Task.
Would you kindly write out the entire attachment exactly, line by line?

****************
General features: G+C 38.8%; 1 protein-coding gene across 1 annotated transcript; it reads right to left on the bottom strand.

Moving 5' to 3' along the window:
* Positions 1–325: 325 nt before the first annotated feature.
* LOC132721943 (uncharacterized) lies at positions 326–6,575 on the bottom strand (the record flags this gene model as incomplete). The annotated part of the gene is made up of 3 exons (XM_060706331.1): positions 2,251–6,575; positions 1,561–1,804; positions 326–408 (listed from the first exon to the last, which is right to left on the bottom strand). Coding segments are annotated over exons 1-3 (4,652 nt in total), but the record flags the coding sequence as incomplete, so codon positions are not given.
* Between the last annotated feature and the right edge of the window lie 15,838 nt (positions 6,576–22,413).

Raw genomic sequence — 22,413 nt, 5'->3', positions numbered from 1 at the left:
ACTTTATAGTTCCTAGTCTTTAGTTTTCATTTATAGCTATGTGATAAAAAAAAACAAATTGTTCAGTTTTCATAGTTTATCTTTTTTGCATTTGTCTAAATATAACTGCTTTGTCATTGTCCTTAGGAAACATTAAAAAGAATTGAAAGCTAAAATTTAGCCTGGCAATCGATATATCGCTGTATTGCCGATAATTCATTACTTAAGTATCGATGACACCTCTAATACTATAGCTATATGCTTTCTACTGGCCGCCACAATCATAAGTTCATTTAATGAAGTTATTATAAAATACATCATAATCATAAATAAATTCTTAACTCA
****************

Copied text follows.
General features: G+C 38.8%; 1 protein-coding gene across 1 annotated transcript; it reads right to left on the bottom strand.

Moving 5' to 3' along the window:
* Positions 1–325: 325 nt before the first annotated feature.
* LOC132721943 (uncharacterized) lies at positions 326–6,575 on the bottom strand (the record flags this gene model as incomplete). The annotated part of the gene is made up of 3 exons (XM_060706331.1): positions 2,251–6,575; positions 1,561–1,804; positions 326–408 (listed from the first exon to the last, which is right to left on the bottom strand). Coding segments are annotated over exons 1-3 (4,652 nt in total), but the record flags the coding sequence as incomplete, so codon positions are not given.
* Between the last annotated feature and the right edge of the window lie 15,838 nt (positions 6,576–22,413).

Raw genomic sequence — 22,413 nt, 5'->3', positions numbered from 1 at the left:
ACTTTATAGTTCCTAGTCTTTAGTTTTCATTTATAGCTATGTGATAAAAAAAAACAAATTGTTCAGTTTTCATAGTTTATCTTTTTTGCATTTGTCTAAATATAACTGCTTTGTCATTGTCCTTAGGAAACATTAAAAAGAATTGAAAGCTAAAATTTAGCCTGGCAATCGATATATCGCTGTATTGCCGATAATTCATTACTTAAGTATCGATGACACCTCTAATACTATAGCTATATGCTTTCTACTGGCCGCCACAATCATAAGTTCATTTAATGAAGTTATTATAAAATACATCATAATCATAAATAAATTCTTAACTCA